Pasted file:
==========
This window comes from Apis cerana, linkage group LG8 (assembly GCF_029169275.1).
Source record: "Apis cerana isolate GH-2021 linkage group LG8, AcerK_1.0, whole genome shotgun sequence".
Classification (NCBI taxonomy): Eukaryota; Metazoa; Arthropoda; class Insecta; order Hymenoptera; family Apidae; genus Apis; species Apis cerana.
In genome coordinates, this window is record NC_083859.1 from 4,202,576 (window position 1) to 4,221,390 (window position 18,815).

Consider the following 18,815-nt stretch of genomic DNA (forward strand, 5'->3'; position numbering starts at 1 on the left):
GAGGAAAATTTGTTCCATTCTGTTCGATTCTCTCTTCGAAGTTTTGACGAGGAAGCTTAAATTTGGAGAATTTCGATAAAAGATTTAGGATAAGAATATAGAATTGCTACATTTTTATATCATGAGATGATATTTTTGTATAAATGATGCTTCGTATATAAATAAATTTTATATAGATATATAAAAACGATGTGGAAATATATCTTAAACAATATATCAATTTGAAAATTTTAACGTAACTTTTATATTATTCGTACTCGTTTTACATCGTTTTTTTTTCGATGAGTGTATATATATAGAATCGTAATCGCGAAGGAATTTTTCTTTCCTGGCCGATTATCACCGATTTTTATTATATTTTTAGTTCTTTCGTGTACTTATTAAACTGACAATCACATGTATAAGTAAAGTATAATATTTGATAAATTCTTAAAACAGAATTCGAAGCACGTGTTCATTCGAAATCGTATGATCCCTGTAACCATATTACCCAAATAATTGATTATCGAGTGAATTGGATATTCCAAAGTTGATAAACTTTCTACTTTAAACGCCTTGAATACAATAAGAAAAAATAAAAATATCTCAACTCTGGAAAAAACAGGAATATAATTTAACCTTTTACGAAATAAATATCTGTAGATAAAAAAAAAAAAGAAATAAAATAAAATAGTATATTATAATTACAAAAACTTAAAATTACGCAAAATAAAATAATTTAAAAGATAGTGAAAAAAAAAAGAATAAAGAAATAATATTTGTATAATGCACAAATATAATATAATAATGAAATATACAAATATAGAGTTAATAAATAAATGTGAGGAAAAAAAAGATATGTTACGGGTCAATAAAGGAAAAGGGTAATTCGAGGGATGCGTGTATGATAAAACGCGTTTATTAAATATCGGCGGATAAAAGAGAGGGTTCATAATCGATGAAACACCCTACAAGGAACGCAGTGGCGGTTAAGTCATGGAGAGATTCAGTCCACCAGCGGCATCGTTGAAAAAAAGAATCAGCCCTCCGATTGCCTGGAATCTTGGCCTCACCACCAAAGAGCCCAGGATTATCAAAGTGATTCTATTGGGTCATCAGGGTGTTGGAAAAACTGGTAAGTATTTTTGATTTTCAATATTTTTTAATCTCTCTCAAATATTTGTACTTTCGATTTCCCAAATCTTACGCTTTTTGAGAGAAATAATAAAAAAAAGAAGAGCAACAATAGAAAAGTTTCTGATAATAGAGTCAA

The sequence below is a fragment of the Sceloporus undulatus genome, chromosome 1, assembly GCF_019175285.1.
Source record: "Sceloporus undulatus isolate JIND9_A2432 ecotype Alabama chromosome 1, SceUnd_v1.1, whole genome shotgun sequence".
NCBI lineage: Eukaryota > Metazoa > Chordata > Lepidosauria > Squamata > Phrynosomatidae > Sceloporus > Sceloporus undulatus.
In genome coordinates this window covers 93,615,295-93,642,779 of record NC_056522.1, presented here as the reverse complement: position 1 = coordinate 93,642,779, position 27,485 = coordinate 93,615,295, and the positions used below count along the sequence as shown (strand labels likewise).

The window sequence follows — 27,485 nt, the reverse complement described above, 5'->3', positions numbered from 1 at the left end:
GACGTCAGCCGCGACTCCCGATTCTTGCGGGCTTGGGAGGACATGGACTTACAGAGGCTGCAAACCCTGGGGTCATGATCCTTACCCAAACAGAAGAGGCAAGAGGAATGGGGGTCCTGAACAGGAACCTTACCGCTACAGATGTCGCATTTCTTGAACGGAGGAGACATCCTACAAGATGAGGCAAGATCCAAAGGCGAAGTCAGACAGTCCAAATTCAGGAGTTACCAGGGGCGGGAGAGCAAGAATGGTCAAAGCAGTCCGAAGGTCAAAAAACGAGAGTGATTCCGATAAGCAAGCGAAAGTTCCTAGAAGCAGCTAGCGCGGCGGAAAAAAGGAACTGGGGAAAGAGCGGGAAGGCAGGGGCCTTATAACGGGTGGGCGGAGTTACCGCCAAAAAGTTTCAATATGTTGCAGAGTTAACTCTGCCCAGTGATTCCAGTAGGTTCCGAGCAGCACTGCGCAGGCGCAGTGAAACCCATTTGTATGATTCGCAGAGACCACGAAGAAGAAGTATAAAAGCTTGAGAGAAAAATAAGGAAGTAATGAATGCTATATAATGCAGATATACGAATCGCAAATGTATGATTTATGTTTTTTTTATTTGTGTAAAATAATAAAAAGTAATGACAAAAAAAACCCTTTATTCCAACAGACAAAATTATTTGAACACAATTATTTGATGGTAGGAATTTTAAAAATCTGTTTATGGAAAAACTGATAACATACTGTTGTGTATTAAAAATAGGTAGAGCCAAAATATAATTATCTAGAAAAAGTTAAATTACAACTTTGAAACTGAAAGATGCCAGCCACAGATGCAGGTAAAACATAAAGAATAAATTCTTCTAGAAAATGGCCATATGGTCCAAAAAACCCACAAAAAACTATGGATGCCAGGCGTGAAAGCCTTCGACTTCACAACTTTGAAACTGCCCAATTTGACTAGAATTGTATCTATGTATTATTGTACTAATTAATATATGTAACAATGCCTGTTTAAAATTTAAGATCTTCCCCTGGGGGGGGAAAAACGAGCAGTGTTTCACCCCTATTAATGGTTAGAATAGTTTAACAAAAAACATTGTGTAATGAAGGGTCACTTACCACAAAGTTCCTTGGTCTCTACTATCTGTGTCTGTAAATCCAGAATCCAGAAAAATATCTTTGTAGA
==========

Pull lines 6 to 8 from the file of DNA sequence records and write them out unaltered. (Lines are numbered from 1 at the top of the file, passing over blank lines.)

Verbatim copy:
GAGGAAAATTTGTTCCATTCTGTTCGATTCTCTCTTCGAAGTTTTGACGAGGAAGCTTAAATTTGGAGAATTTCGATAAAAGATTTAGGATAAGAATATAGAATTGCTACATTTTTATATCATGAGATGATATTTTTGTATAAATGATGCTTCGTATATAAATAAATTTTATATAGATATATAAAAACGATGTGGAAATATATCTTAAACAATATATCAATTTGAAAATTTTAACGTAACTTTTATATTATTCGTACTCGTTTTACATCGTTTTTTTTTCGATGAGTGTATATATATAGAATCGTAATCGCGAAGGAATTTTTCTTTCCTGGCCGATTATCACCGATTTTTATTATATTTTTAGTTCTTTCGTGTACTTATTAAACTGACAATCACATGTATAAGTAAAGTATAATATTTGATAAATTCTTAAAACAGAATTCGAAGCACGTGTTCATTCGAAATCGTATGATCCCTGTAACCATATTACCCAAATAATTGATTATCGAGTGAATTGGATATTCCAAAGTTGATAAACTTTCTACTTTAAACGCCTTGAATACAATAAGAAAAAATAAAAATATCTCAACTCTGGAAAAAACAGGAATATAATTTAACCTTTTACGAAATAAATATCTGTAGATAAAAAAAAAAAAGAAATAAAATAAAATAGTATATTATAATTACAAAAACTTAAAATTACGCAAAATAAAATAATTTAAAAGATAGTGAAAAAAAAAAGAATAAAGAAATAATATTTGTATAATGCACAAATATAATATAATAATGAAATATACAAATATAGAGTTAATAAATAAATGTGAGGAAAAAAAAGATATGTTACGGGTCAATAAAGGAAAAGGGTAATTCGAGGGATGCGTGTATGATAAAACGCGTTTATTAAATATCGGCGGATAAAAGAGAGGGTTCATAATCGATGAAACACCCTACAAGGAACGCAGTGGCGGTTAAGTCATGGAGAGATTCAGTCCACCAGCGGCATCGTTGAAAAAAAGAATCAGCCCTCCGATTGCCTGGAATCTTGGCCTCACCACCAAAGAGCCCAGGATTATCAAAGTGATTCTATTGGGTCATCAGGGTGTTGGAAAAACTGGTAAGTATTTTTGATTTTCAATATTTTTTAATCTCTCTCAAATATTTGTACTTTCGATTTCCCAAATCTTACGCTTTTTGAGAGAAATAATAAAAAAAAGAAGAGCAACAATAGAAAAGTTTCTGATAATAGAGTCAA

The sequence below is a fragment of the Sceloporus undulatus genome, chromosome 1, assembly GCF_019175285.1.
Source record: "Sceloporus undulatus isolate JIND9_A2432 ecotype Alabama chromosome 1, SceUnd_v1.1, whole genome shotgun sequence".